To comment or not? A data-driven look at attitudes toward code comments

By Veronica Hanus

Talk Abstract

How can someone who is just learning find the commenting style that is best for them as they learn, grow, & contribute? I did a survey of programmers & will be sharing what we can do to address comment use in a way that encourages a growth mindset and empowers everyone.

Talk Description

Every programmer has asked themselves “how many comments are too many?” To the newest programmers, comments may seem magical–a way of documenting without giving instructions to the computer. But commenting engages the same vulnerability as more advanced challenges (i.e. pair programming & code review) and is likely to pique the insecurity of many programmers (especially the copy-and-paste or tutorial-level programmer)!

While most of us agree that commenting is part of writing maintainable code, it’s very difficult for someone who has not yet worked in a community-reviewed codebase to know what is good practice and not. The answers that come back often conflict each other: Code should be DRY, but well-placed comments save future devs. How can someone find the commenting style that is best for them as they learn, grow, & contribute? My survey of 170 long-time developers, Computer Science majors, bootcamp grads, & hobby programmers confirms some expectations and brings others into question. Join me for a data-based chat about the biggest pain points caused by our attitudes toward commenting and the steps we can take to encourage a growth mindset and empower programmers of all levels.

Notes

Experience with this talk

This talk has been given at DjangoCon US, SciPy US, PyCon Australia, PyCon Czech Republic, PyTexas, PyCascades, PyTennessee, the Flatiron School (“lunch and learn”), DevOpsDays Chicago, PyGotham NYC, and at meetups in Santo Domingo and New York City.

Outline

Speaker intro

  • Python + web, forever-learner & member of several “new programmer” communities, workshop giver
  • Self-taught programmer, always curious about documentation and comments
  • Former scientist & forever data enthusiast

Statement of problem

  • Programmers at every level are interested in “best practices,” but new learners are especially driven to learn and follow them. They want to write the best code they can, as quickly as they can. Without the experience to know the “why” for our “rules,” they can fall into the great toxic pitfalls of newbie programming: “just tell me how to do it” & decision paralysis.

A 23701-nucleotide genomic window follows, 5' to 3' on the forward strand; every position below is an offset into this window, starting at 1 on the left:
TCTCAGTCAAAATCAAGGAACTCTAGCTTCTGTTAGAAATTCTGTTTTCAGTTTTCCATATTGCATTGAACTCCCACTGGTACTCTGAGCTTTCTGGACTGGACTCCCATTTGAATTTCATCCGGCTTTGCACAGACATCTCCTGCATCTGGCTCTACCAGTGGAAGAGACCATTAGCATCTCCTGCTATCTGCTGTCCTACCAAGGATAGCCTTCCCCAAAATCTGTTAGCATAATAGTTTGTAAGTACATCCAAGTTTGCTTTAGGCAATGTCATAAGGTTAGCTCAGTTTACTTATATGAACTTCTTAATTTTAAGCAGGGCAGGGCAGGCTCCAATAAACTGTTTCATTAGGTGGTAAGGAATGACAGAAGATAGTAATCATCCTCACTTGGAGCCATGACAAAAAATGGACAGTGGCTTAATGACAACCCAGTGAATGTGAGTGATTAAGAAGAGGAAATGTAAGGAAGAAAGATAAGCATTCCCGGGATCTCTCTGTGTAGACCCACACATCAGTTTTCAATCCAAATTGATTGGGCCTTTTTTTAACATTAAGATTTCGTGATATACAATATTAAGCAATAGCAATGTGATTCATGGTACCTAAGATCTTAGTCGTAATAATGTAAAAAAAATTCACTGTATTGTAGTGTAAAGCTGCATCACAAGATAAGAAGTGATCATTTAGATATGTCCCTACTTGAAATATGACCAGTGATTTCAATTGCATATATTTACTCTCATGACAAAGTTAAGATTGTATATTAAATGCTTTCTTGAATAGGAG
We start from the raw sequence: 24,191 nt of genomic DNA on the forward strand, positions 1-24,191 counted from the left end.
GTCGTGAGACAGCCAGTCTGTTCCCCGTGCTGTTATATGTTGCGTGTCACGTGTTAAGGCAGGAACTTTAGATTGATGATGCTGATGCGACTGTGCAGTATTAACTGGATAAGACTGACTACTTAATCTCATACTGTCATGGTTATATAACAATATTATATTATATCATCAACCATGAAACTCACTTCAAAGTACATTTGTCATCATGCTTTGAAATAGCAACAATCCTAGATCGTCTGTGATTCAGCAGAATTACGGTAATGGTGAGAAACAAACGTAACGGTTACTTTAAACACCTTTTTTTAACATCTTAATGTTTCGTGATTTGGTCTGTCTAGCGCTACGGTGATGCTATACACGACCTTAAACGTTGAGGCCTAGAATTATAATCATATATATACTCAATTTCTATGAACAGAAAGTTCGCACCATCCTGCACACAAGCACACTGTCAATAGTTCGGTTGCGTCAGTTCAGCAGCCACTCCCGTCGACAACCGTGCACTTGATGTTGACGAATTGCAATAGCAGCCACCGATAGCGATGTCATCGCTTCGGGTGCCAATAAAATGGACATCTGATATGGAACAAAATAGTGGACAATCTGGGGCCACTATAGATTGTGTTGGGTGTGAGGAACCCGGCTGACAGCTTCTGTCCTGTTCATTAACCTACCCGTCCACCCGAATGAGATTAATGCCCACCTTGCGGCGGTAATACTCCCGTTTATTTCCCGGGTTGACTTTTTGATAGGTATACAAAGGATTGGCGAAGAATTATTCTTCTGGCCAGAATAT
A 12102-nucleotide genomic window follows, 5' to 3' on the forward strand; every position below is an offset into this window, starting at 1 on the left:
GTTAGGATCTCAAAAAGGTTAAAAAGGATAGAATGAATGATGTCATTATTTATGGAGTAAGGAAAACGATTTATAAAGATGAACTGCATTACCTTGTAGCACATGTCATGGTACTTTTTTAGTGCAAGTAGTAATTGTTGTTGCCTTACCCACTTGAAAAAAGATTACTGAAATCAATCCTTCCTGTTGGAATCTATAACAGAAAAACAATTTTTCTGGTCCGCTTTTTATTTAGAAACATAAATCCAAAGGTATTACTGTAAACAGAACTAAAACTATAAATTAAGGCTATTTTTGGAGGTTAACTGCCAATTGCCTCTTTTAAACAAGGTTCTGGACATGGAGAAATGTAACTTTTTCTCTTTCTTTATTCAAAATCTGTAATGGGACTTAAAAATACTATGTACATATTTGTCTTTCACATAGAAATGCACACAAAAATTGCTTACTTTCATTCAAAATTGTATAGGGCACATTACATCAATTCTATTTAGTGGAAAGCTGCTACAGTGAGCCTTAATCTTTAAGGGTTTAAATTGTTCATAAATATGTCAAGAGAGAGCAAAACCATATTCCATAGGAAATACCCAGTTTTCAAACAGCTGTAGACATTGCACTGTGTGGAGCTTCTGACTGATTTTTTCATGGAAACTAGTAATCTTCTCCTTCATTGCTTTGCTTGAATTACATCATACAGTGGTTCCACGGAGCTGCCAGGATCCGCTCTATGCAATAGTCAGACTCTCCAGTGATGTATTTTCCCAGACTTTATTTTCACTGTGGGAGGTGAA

• Questions about commenting are often asked in a way that invites a binary answer: “how many comments are too much?” suggests that there might be a set “too much”. While most experienced programmers are happy to discuss the nuance of “when to comment”, a number of inexperienced programmers have heard “good code is dry” and being exposed to this binary can cause a lot of anxiety. (share examples of this)
  • After seeing so many conflicting viewpoints and seeing how many other developers had similar concerns, I decided to start collecting data to examine the problem

Experiments - Different Types of Comments

  • As beginners learn about commenting and seek the right documenting style, they experiment and innovate. While most of us would grimace to see these in a codebase, we should take a moment to appreciate the problem-solving they show
  • Commenting styles
  • Comments to plan
    • For me, this was transition between tutorials & personal projects
    • “Comment-driven development”
  • Line-by-line comments
  • In “Codecademy phase”, I commented every line I wrote to make sure I understood what I was writing. Later, I even added links to any Stack Overflow or docs I had found helpful b/c struggled to find the right keywords / google effectively. I wanted to be able to review my resources and I wanted people seeing my code to understand how much was “mine” (Sometimes learners have to be “selfish” and comment for themselves!)
  • Function-level comments (Docstrings)
  • Getting into an area that few people will argue with
  • In-line clarification (variables, etc.)
  • So now, we’ve established some empathy & seen how one may adapted different styles to solve their pain-points
  • How can we most helpfully direct the eager beginner?

Data Collection & Analysis - Survey on Comment Use

  • I explored the questions that had given the most interesting results in my conversions
  • My questions are below:
  • Short answer:
  • Current/recent use: Comment uncertainty, Function-level comments, Clarification, Unused code, Other
  • When comments added: Scoping & planning, As functions written, Pairing, As I learn people don’t understand, Clean-up
  • How long programming?
  • How long professionally?
  • Path to programming?
  • Agree/Disagree:
  • Comments:
  • Help me remember what my code does
  • Clarify my thinking
  • Help me learn
  • Save time
  • Delete before projects is shared
  • Uncomfortable writing
  • Yes to function-level, no in-line
  • Clear code is self-documenting
  • Participants were recruited from forums that cater to individuals at a variety of skill levels without any introduction on the questions being tested

Data - Survey results

  • Clear that “clean code doesn’t need comments” is all over the board while other response clusters around being strongly pro-comment

Shifting to a growth mindset

  • Validate the learning process when discussing best practices
  • Empathy + supporting learning + empowering to consider many ideas » being right
  • Discuss nuance of a person’s current practice and discuss alternatives / what may be coming next for them

Wrap up